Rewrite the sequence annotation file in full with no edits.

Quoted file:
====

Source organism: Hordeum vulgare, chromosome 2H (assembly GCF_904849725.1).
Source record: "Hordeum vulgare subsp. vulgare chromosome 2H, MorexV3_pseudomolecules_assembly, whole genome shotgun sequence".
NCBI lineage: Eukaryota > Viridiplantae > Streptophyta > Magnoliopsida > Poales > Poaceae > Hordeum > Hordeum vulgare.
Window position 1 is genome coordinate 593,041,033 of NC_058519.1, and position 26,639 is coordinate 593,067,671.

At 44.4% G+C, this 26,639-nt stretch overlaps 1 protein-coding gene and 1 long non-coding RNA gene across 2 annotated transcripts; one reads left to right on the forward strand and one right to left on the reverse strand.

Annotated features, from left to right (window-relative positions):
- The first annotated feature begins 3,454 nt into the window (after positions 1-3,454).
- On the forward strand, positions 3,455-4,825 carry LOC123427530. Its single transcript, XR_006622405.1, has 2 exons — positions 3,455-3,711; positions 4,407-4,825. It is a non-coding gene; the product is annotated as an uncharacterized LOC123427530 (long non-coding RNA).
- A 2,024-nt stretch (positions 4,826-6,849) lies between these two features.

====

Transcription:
Source organism: Hordeum vulgare, chromosome 2H (assembly GCF_904849725.1).
Source record: "Hordeum vulgare subsp. vulgare chromosome 2H, MorexV3_pseudomolecules_assembly, whole genome shotgun sequence".
NCBI lineage: Eukaryota > Viridiplantae > Streptophyta > Magnoliopsida > Poales > Poaceae > Hordeum > Hordeum vulgare.
Window position 1 is genome coordinate 593,041,033 of NC_058519.1, and position 26,639 is coordinate 593,067,671.

At 44.4% G+C, this 26,639-nt stretch overlaps 1 protein-coding gene and 1 long non-coding RNA gene across 2 annotated transcripts; one reads left to right on the forward strand and one right to left on the reverse strand.

Annotated features, from left to right (window-relative positions):
- The first annotated feature begins 3,454 nt into the window (after positions 1-3,454).
- On the forward strand, positions 3,455-4,825 carry LOC123427530. Its single transcript, XR_006622405.1, has 2 exons — positions 3,455-3,711; positions 4,407-4,825. It is a non-coding gene; the product is annotated as an uncharacterized LOC123427530 (long non-coding RNA).
- A 2,024-nt stretch (positions 4,826-6,849) lies between these two features.